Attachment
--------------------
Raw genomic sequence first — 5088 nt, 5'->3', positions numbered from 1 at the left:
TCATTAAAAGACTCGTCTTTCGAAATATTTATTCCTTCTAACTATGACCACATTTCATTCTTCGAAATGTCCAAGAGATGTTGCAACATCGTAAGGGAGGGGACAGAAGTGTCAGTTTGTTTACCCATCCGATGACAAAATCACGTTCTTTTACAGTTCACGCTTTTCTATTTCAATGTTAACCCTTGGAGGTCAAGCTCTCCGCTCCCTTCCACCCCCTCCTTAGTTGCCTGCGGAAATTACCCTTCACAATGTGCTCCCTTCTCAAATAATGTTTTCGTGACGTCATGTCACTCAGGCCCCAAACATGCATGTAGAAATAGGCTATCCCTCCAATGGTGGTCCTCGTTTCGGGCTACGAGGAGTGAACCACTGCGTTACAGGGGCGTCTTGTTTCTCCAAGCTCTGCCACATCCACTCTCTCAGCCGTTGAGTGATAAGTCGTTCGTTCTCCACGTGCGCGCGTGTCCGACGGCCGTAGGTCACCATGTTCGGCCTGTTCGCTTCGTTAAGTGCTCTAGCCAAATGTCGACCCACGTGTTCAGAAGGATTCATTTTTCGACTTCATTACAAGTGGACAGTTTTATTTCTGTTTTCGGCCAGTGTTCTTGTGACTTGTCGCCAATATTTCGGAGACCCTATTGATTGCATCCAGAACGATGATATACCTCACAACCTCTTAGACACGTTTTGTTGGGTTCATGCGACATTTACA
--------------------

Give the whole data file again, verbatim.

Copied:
Raw genomic sequence first — 5088 nt, 5'->3', positions numbered from 1 at the left:
TCATTAAAAGACTCGTCTTTCGAAATATTTATTCCTTCTAACTATGACCACATTTCATTCTTCGAAATGTCCAAGAGATGTTGCAACATCGTAAGGGAGGGGACAGAAGTGTCAGTTTGTTTACCCATCCGATGACAAAATCACGTTCTTTTACAGTTCACGCTTTTCTATTTCAATGTTAACCCTTGGAGGTCAAGCTCTCCGCTCCCTTCCACCCCCTCCTTAGTTGCCTGCGGAAATTACCCTTCACAATGTGCTCCCTTCTCAAATAATGTTTTCGTGACGTCATGTCACTCAGGCCCCAAACATGCATGTAGAAATAGGCTATCCCTCCAATGGTGGTCCTCGTTTCGGGCTACGAGGAGTGAACCACTGCGTTACAGGGGCGTCTTGTTTCTCCAAGCTCTGCCACATCCACTCTCTCAGCCGTTGAGTGATAAGTCGTTCGTTCTCCACGTGCGCGCGTGTCCGACGGCCGTAGGTCACCATGTTCGGCCTGTTCGCTTCGTTAAGTGCTCTAGCCAAATGTCGACCCACGTGTTCAGAAGGATTCATTTTTCGACTTCATTACAAGTGGACAGTTTTATTTCTGTTTTCGGCCAGTGTTCTTGTGACTTGTCGCCAATATTTCGGAGACCCTATTGATTGCATCCAGAACGATGATATACCTCACAACCTCTTAGACACGTTTTGTTGGGTTCATGCGACATTTACA